While it's generally established that colleges and universities don't have a legal duty to protect their students in the same way as in a K-12 setting, their role as a caretaker is shifting. The California Supreme Court ruled earlier this year that colleges must protect their students from potential violence in "school-sponsored activities."

Trupp said he could understand why someone could spin Survivor negatively, but he believes there’s so much positive about the game.

“I can’t think of another example of a club or anything like it,” Trupp said. “And the colleges I’ve heard that started it also had incredible experiences.”

The entire process was relatively casual -- Trupp recruited mostly friends for the show early on, and when he was a campus resident assistant, he recruited dorm dwellers on his floor. He never wanted the show to be cheesy -- that’s the key, he said: finding passionate players who meet the scheduling demands.

Trupp operated without much fanfare. He never sought official recognition as a club until a couple of seasons in -- and even then he didn’t rely on many of the perks that came with university affiliation, such as fund-raising mechanisms. He did receive a $500 grant given to student groups (Maryland is a Pepsi-sponsored institution and hands them out).

He recalled there was remarkably little paperwork involved in his endeavor. Trupp carried a fire permit with him at all times -- and a bucket of water for the tiki torch at the regular tribal council that ends each episode, in which a contestant is voted out. And he adapted a safety waiver that stated contestants would be engaging in physical challenges. Securing pool privileges for a couple of challenges in the water proved to be difficult, so he didn’t do that much.

He said only one time in the fourth season did someone sustain a concussion -- other than that, there have been no injuries.

Trupp’s iteration has inspired more than a dozen spinoffs across the country -- with varying degrees of success. And administrators there also appear unaware of the activities.

Officials didn't respond to a request for comment at the University of Michigan, where George Jayne, a recent graduate, took inspiration from Trupp and filmed a Survivor his senior year. It will be posted on YouTube in August or September, he said.

Jayne considered turning the effort into a club but ultimately decided against it. He also didn’t talk with staff at Michigan much about what he was doing -- in the event he needed to use a room, he would just check with the appropriate official to make sure no one else was using it. He also worked at the campus ice rink, so it was easy to hold his tribal councils there and explain to his higher-ups what he was doing with a tiki torch.

Most of the challenges didn’t involve university facilities, either. The Michigan campus is so expansive that a scavenger hunt was successful, though for one final challenge (which Jayne didn’t want to spoil yet, given that the season hasn’t been released) the contenders would cling to a statue for an extended time.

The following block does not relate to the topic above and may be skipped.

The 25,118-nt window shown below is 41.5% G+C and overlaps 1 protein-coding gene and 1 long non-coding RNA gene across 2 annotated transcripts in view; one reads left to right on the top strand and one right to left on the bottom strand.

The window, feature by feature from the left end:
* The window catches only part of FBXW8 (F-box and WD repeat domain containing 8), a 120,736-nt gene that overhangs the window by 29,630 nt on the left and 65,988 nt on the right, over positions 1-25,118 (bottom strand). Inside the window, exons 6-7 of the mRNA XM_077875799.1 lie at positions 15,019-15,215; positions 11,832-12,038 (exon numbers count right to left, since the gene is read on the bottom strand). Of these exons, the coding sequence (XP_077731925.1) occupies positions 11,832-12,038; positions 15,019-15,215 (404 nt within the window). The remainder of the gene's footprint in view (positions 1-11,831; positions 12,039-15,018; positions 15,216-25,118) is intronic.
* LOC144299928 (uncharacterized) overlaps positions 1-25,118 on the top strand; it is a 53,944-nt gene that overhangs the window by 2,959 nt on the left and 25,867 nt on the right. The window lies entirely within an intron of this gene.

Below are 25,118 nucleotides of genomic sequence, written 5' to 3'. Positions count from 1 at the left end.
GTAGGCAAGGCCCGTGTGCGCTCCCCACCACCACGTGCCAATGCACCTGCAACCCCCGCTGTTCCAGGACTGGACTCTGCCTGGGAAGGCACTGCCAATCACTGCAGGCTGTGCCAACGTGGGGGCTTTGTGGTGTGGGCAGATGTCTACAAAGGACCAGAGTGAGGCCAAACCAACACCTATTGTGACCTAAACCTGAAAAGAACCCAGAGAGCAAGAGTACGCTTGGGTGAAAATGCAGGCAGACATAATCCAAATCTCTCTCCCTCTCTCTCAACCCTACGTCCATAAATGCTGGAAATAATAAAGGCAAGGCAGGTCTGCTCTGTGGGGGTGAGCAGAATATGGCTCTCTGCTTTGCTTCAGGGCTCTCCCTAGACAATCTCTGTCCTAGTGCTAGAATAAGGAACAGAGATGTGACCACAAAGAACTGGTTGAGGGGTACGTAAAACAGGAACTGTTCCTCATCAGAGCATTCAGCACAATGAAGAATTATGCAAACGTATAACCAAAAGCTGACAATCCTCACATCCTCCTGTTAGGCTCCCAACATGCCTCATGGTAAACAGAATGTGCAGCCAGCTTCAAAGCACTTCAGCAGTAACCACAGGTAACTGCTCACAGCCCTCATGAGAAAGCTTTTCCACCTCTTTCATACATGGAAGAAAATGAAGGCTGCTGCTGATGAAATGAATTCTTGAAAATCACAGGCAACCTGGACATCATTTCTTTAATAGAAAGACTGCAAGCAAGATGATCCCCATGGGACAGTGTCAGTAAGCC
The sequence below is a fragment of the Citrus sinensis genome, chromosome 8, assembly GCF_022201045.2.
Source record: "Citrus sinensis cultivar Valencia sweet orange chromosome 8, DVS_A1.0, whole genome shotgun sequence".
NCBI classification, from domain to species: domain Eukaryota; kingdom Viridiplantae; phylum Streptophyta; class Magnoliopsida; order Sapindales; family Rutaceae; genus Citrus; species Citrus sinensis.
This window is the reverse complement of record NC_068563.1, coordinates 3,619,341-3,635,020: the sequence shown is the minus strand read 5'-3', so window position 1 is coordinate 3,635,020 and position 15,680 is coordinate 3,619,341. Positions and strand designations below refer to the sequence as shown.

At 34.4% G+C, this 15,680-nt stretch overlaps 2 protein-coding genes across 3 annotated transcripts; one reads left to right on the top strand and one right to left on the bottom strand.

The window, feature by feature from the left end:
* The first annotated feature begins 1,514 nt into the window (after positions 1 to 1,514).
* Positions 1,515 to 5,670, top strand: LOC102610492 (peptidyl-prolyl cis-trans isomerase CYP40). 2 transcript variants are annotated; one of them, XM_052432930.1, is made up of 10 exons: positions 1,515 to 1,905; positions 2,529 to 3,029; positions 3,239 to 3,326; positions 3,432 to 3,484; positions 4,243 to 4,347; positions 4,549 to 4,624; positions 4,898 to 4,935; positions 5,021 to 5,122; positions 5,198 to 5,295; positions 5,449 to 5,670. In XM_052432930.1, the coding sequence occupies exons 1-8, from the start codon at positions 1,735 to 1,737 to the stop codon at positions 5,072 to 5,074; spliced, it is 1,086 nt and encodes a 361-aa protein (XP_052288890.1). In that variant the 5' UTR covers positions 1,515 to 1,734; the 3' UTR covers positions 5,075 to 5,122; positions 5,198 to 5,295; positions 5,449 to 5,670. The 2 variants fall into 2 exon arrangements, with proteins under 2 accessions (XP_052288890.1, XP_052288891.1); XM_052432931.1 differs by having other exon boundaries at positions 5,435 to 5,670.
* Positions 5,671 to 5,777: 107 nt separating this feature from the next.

He said -- with a chuckle -- that police did come by a couple of times while he was filming that scene. But he didn’t want to try anything too physical, despite basing it on the Maryland version, because he and his contestants weren’t an official organization. “It would be on us” if someone got hurt, Jayne said.

The concept was extraordinarily popular -- he had advertised for contestants on Facebook and received 140 applicants. He whittled these down to 18.

Casey Abel, a graduate of Northeastern University, has recorded a version of Survivor, which she recently rebranded as Survivor Northeastern, for four seasons. A Northeastern spokeswoman said she was unaware of the project.

Police have stopped her groups before, during particularly crazy challenges -- they’ve hung lines of string among trees and made the contestants weave through without touching them, for instance. Abel had to retire “Steal the Bacon,” a type of Capture the Flag-style game, because one contestant got a concussion and another sprained an ankle.

Despite no longer being an undergraduate (she’s now a graduate student there who helps out with Survivor part-time), Abel said that she and others are working with administrators to get the show officially recognized as a student group. They will be having conversations about safety considerations and more, Abel said. “It’s grown into a beautiful, weird sort of cult.”

In a "nightmare scenario," though, a student could be seriously injured or killed during these types of events, said Erin A. Hennessy, vice president at TVP Communications, where she focuses on higher education policy and crisis communication. In that case, parents and lawmakers would be questioning whether they were sanctioned projects, and if not, how much administrators knew.

She said institutions have come under fire for not shutting down student-run "traditions" that they didn't directly sponsor -- for instance, at the University of Oregon, where a fraternity member died earlier this year on a trip to a local lake. The institution in that case sidestepped responsibility, saying students have a history of poor choices at the annual Lake Shasta weekend. College leaders need to be aware of such long-standing campus activities, even if they are unauthorized, Hennessy said.

"Parents especially want to know: 'Are you capable of keeping my child safe?'" Hennessy said. "And No. 2, 'Am I making a smart investment in the dollars to educate my child?' Is this a smart investment of taxpayer resources? I think it really raises a lot of questions for an institution that are hard to answer, and it all feeds into this ongoing skepticism about the value of higher education."